Get some help. Don t be adverse to hiring an expert or two as consultants. Be sure that they know their stuff and ensure that they are capable of mentoring people in your organization.

Get training. Take classes, buy and read books, do research on the Internet, ask questions, and attend a conference or two.

Experiment. Plan to fail. Fast failure is becoming de rigueur for contemporary technology-driven organizations. The best lessons learned often come from failures.

Set proper expectations. In the business world, properly set expectations can mean the difference between success and failure. Big data offers huge potential to your business only if you accurately represent the value, costs, and time to implement.

Be holistic. Try to look at all the dimensions. If the project is delivered on time and on budget, but the end users weren t trained or ready to use it, the project may fall into failure.

What is implementation? Definition from #cloud #computing #implementation #steps



Implementation is the carrying out, execution, or practice of a plan, a method, or any design, idea, model, specification, standard or policy for doing something. As such, implementation is the action that must follow any preliminary thinking in order for something to actually happen.

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In an information technology (IT) context, software or hardware implementation encompasses all the post-sale processes involved in something operating properly in its environment, including analyzing requirements, installation, configuration. customization, running, testing, systems integrations, user training, delivery and making necessary changes. The word deployment is sometimes used to mean the same thing.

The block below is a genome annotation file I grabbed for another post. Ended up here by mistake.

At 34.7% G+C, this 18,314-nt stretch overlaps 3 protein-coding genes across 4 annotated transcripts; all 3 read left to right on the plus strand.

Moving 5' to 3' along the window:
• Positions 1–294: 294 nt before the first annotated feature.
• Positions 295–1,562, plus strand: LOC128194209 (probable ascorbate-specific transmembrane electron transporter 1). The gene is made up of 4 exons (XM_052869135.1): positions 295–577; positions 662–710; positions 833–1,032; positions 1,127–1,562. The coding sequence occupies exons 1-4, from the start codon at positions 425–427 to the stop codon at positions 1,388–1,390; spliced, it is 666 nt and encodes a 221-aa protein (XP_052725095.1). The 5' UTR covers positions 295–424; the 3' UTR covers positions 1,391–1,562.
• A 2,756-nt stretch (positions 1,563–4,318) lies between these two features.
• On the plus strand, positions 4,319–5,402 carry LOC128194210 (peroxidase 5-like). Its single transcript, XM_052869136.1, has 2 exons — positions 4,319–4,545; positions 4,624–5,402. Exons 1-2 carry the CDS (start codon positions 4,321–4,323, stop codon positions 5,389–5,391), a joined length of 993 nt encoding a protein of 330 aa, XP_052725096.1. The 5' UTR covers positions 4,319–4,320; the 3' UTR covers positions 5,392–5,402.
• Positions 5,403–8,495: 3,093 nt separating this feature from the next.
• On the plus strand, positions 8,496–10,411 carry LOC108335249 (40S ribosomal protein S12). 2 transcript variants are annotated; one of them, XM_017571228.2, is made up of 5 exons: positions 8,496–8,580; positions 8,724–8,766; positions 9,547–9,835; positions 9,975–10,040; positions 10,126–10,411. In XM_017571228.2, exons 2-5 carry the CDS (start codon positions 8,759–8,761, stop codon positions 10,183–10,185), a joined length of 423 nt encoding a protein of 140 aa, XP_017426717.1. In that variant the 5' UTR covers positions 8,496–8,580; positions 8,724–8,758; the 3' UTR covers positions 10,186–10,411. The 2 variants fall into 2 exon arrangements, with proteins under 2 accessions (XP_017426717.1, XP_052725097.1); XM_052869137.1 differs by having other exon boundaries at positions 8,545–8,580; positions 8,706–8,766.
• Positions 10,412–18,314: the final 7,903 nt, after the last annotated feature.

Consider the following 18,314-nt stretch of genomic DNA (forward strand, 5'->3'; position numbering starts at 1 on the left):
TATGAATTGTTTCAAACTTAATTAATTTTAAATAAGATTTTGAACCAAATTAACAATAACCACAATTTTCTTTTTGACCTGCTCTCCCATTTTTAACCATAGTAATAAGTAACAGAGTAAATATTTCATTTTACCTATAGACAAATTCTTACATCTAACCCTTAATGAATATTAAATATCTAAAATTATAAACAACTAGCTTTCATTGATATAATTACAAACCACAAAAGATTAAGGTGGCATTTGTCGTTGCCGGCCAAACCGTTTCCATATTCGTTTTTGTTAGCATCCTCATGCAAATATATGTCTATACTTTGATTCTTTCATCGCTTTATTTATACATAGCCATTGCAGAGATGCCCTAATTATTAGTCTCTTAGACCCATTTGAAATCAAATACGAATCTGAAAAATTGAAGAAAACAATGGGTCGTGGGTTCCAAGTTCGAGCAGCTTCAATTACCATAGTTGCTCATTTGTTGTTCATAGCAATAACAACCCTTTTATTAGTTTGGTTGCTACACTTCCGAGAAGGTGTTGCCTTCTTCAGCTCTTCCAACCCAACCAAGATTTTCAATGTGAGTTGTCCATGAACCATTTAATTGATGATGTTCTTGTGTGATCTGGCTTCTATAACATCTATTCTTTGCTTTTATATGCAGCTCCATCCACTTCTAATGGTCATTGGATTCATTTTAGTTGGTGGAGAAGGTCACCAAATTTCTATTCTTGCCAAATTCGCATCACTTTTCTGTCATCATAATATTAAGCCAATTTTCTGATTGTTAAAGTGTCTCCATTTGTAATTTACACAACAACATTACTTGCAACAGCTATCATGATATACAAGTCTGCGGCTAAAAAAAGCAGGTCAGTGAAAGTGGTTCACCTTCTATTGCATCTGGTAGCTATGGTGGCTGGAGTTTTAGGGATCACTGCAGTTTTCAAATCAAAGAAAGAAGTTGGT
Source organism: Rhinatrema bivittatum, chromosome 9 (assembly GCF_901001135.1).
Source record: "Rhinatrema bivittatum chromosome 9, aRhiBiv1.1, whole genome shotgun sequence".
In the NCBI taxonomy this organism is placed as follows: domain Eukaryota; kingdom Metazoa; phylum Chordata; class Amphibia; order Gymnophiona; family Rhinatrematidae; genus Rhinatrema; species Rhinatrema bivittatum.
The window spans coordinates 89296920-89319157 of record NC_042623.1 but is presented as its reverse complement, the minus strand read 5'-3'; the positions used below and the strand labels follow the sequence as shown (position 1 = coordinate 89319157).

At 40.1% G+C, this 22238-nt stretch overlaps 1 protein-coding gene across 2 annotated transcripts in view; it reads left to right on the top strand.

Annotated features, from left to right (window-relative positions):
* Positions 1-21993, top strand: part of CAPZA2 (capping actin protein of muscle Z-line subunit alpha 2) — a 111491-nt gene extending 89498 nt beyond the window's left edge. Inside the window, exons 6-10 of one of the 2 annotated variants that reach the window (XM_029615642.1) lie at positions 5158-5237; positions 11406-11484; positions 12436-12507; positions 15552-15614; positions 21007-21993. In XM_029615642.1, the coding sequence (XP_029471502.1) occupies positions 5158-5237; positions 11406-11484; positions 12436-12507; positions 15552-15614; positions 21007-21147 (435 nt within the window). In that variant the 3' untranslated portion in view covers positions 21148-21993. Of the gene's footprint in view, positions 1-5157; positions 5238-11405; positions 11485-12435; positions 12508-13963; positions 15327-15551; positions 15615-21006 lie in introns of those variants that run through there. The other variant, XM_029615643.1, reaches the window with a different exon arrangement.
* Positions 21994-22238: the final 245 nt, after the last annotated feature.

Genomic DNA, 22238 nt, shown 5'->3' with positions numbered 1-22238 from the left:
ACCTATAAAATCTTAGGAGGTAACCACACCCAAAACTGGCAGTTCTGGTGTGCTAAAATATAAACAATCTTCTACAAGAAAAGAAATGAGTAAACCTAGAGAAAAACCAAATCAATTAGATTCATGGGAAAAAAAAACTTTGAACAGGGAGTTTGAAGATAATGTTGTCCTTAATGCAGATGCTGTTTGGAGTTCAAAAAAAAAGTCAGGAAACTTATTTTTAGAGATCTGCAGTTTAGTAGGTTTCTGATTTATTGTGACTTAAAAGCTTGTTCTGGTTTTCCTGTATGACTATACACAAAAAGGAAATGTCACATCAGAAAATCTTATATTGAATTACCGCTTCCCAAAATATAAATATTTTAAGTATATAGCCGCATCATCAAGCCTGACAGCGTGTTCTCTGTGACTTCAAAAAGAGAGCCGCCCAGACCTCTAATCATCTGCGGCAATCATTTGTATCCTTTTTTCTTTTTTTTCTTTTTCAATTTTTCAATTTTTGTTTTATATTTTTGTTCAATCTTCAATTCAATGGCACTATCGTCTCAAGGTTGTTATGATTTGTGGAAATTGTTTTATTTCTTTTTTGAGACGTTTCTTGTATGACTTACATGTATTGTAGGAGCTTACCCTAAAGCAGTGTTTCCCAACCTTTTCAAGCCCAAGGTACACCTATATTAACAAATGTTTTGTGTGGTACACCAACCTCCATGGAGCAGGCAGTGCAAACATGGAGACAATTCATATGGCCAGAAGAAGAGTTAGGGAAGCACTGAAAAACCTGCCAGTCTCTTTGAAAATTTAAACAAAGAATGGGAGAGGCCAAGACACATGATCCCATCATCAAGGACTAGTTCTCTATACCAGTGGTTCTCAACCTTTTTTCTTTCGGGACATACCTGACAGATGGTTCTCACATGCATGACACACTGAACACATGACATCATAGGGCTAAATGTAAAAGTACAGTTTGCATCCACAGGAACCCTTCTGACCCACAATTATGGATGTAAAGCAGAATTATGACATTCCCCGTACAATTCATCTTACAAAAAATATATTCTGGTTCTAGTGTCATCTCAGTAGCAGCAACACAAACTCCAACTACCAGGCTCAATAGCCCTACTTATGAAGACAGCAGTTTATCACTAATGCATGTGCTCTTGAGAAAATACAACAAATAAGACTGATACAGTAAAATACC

For an implementation process to be successful, many tasks between different departments need to be accomplished in sequence. Companies strive to use proven methodologies and enlist professional help to guide them through the implementation of a system but the failure of many implementation processes often stems from the lack of accurate planning in the beginning stages of the project due to inadequate resources or unforeseen problems that arise.

An IT system implementation usually starts with negotiating a contract with a vendor. a usually meticulous process that defines set guidelines, deadlines and a payment schedule for the entire implementation process. Contract requirements could include the outline of system performance criteria, penalties related to issues and delays in the implementation process, documentation. training and issue resolution requirements as well as vendor support after the system goes live in case of problems. Having detailed requirements agreed to in writing is a benefit to companies since it gives managers and users clear requirements to be met at different points throughout the process and holds the vendor accountable for the product.

After a contract is agreed to and a project timeline is established, key business units must meet to discuss the organization’s future roadmap, the project’s scope and what a new system could achieve for the company. Usually, the main players at this stage include the IT team, top business executives and various sales teams, especially if the software/hardware being implemented is an enterprise-wide tool such as a CRM or ERP system.